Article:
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Voicing Silence 7

Wednesday, February 28, 2018

Venerated No More

A story. My paternal grandfather was a gambler who'd gamble away hard earned money at the card table. Money that was desperately needed to run the household which he shared with his brother. Between them the brothers had sired seventeen children and cash was always in short supply. The story continues that late one night upon finding that his brother had not returned home, my grandfather's younger brother made his way to the local club where he knew he'd find him. There, the younger brother is said to have simply called out my grandfather's name and together they returned home wordless. My grandfather quit cold turkey and would never grace the club again with his presence.

What he however did, was replace his gambling addiction with an altogether more socially acceptable obsession. Religion. In particular, he became a staunch supporter of the Kanchi Madam. He would follow the chief pontiff of the monastery around the country. On various occasions, his daughters and their offsprings would join him on the journey across the country and I've heard how he has been as far north as Rishikesh as part of the entourage.

Appa with Sri Jayendra Saraswathi Swamigal at home,
sometime in the mid-80s
Whenever the pontiffs came to Madras, they would pay a visit to our house and it is said that on one such occasion, the then chief sage is said to have left his wooden sandals behind and walked ahead barefoot. When my grandfather ran after him to return them, he supposed to have said that he left them behind intentionally. The sandals remain at my parent's house to date, where they have since been given a silver sheath for protection.

And in my growing up years, even though my grandfather had passed away, the rest of his multitudinous family continue to worship the Kanchi Madam although I could never decide where I stood about revering human beings. On one occasion, I asked someone what the seer had done to deserve being prostrated before. And my impertinence was swiftly curtailed with some vague response about divinity and meditation. My ambivalence has never really gone away.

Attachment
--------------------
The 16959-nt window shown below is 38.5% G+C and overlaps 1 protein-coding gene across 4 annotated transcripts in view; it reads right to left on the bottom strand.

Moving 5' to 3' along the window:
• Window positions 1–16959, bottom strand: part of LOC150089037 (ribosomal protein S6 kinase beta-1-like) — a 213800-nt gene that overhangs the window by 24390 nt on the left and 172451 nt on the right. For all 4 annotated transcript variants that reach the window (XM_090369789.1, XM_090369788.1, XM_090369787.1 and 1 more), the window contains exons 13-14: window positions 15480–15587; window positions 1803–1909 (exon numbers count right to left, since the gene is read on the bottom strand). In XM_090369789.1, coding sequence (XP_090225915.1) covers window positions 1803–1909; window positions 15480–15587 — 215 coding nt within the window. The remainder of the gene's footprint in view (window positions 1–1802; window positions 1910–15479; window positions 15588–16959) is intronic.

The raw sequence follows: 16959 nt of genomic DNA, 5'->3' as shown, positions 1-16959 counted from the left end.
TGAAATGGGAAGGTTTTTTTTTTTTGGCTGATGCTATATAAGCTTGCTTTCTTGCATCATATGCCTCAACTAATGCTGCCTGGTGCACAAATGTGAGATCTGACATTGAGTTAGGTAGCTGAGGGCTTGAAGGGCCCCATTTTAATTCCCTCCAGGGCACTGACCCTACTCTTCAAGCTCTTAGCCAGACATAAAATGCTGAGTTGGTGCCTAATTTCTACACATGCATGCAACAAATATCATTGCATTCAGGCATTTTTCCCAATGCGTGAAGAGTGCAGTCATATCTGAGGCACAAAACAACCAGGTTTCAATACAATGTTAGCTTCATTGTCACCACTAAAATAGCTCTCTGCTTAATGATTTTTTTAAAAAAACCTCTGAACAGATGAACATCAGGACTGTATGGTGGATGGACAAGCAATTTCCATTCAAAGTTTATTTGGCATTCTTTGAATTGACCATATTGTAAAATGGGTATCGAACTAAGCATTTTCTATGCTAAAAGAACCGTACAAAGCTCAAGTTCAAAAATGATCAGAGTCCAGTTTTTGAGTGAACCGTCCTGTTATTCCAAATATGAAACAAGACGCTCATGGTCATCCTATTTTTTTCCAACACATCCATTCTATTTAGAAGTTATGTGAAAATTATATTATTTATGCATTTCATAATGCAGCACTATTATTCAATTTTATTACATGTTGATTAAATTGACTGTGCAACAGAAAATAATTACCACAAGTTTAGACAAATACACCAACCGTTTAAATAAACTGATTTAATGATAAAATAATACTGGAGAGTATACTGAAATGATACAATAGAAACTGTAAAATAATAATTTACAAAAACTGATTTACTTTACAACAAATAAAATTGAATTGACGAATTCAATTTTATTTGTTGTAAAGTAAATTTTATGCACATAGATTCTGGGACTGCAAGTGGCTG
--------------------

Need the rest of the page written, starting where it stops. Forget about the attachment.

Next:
Such was the influence of this particular monastery and its pontiffs on our family that once when I was about eight or nine, some well meaning uncle suggested that I spend my summer holidays helping out at the Madam. Doing light chores that included reading out from the number of letters that came to the pontiffs as they liked children to read them out aloud to them. Innocent enough, but with the benefit of hindsight, I shudder to think what other chores I may have been asked to do. Luckily, I was never sent away and I never got to find out (the blasphemy of such a thought!).

It might be sacrilegious to even think that but my disquiet with such institutions returned when some fifteen or so years ago, criminal charges were filed against it and the chief pontiff was taken into custody. There was much uproar at such an eminent person being treated like a common criminal. While I initially bristled at the images of someone whose photos hung all over the walls of the house where I grew up, being handcuffed, I found myself shrugging my shoulders and moving on. These were not the gods I was worshipping and I no longer held them in the same level of esteem as I had when I was a child.

Then news arrived this morning that the presiding pontiff Sri Jayendra Saraswathi Swamigal had passed away. My old ambivalence returns. There's a mild sadness that the man who was venerated as god incarnate in my family circles is no more. The pontiff had, in his time as head, made significant departure from the establishment and moved the Madam in a direction that incorporated social good into the religious practices. He had recognised that as a religious unit they needed to go beyond simply preaching and had to have a greater common purpose for the people. In that respect, he had also invited criticism but had stuck to his principles.

Despite these significant ventures, I am less than convinced about what made this order of monks special (I confess, I do not know enough about their teachings or more about the social causes they supported). They are good, kind, decent, generous people but I doubt they have superior powers (there! I've said it!) to the rest of us. My own uncertainty lives alongside the strong conditioning of my childhood years. And I'm fine with that.

Addendum: When I called my father to commiserate on the passing away of Sri Jayendra Saraswathi, he spent more time talking about another godman (a well known con) that he is currently representing that the other more respected recently-deceased sage. We all move on, I guess. 

2 comments:

Anonymous said...

I am always very unsure of a ‘human’ god.
And I think you are brave to write your thoughts and feelings on such a ‘controversial ‘ topic that is close to our childhood ways of living.

Uma

ammani said...

There's no bravery here, Uma. Just past caring and self-censoring, I guess.